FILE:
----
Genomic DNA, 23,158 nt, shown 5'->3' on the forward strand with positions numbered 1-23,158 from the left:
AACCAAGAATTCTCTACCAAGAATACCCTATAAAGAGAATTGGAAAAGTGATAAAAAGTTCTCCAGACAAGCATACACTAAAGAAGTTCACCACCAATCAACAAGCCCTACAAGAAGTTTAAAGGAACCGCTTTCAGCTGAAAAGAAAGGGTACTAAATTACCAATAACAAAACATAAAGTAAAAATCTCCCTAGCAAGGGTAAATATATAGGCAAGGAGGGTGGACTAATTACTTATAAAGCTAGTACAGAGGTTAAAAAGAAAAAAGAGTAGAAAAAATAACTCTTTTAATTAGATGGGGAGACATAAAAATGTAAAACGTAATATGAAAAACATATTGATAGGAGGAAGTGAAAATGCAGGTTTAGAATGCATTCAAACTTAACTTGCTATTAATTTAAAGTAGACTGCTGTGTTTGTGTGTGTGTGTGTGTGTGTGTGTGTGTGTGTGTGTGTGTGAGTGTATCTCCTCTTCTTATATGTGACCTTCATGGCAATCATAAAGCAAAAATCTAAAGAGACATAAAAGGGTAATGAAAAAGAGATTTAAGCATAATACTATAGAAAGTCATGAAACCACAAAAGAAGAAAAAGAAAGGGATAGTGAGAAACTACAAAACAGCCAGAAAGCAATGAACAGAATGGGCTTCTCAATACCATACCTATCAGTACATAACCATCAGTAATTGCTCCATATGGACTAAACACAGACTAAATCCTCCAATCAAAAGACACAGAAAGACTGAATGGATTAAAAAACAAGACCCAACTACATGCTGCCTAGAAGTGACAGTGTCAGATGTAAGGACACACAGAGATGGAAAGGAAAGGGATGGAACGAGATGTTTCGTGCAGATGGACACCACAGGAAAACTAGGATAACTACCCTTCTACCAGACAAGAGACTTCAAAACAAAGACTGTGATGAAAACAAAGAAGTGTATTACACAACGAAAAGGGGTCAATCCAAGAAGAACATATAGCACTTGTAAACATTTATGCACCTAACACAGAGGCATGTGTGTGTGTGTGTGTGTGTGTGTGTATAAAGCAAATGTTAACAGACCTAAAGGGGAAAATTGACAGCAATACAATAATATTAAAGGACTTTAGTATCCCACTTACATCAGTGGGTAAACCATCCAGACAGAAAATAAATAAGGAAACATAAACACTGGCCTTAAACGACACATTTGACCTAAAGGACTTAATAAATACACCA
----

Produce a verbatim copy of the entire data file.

Genomic DNA, 23,158 nt, shown 5'->3' on the forward strand with positions numbered 1-23,158 from the left:
AACCAAGAATTCTCTACCAAGAATACCCTATAAAGAGAATTGGAAAAGTGATAAAAAGTTCTCCAGACAAGCATACACTAAAGAAGTTCACCACCAATCAACAAGCCCTACAAGAAGTTTAAAGGAACCGCTTTCAGCTGAAAAGAAAGGGTACTAAATTACCAATAACAAAACATAAAGTAAAAATCTCCCTAGCAAGGGTAAATATATAGGCAAGGAGGGTGGACTAATTACTTATAAAGCTAGTACAGAGGTTAAAAAGAAAAAAGAGTAGAAAAAATAACTCTTTTAATTAGATGGGGAGACATAAAAATGTAAAACGTAATATGAAAAACATATTGATAGGAGGAAGTGAAAATGCAGGTTTAGAATGCATTCAAACTTAACTTGCTATTAATTTAAAGTAGACTGCTGTGTTTGTGTGTGTGTGTGTGTGTGTGTGTGTGTGTGTGTGTGTGTGAGTGTATCTCCTCTTCTTATATGTGACCTTCATGGCAATCATAAAGCAAAAATCTAAAGAGACATAAAAGGGTAATGAAAAAGAGATTTAAGCATAATACTATAGAAAGTCATGAAACCACAAAAGAAGAAAAAGAAAGGGATAGTGAGAAACTACAAAACAGCCAGAAAGCAATGAACAGAATGGGCTTCTCAATACCATACCTATCAGTACATAACCATCAGTAATTGCTCCATATGGACTAAACACAGACTAAATCCTCCAATCAAAAGACACAGAAAGACTGAATGGATTAAAAAACAAGACCCAACTACATGCTGCCTAGAAGTGACAGTGTCAGATGTAAGGACACACAGAGATGGAAAGGAAAGGGATGGAACGAGATGTTTCGTGCAGATGGACACCACAGGAAAACTAGGATAACTACCCTTCTACCAGACAAGAGACTTCAAAACAAAGACTGTGATGAAAACAAAGAAGTGTATTACACAACGAAAAGGGGTCAATCCAAGAAGAACATATAGCACTTGTAAACATTTATGCACCTAACACAGAGGCATGTGTGTGTGTGTGTGTGTGTGTGTGTATAAAGCAAATGTTAACAGACCTAAAGGGGAAAATTGACAGCAATACAATAATATTAAAGGACTTTAGTATCCCACTTACATCAGTGGGTAAACCATCCAGACAGAAAATAAATAAGGAAACATAAACACTGGCCTTAAACGACACATTTGACCTAAAGGACTTAATAAATACACCA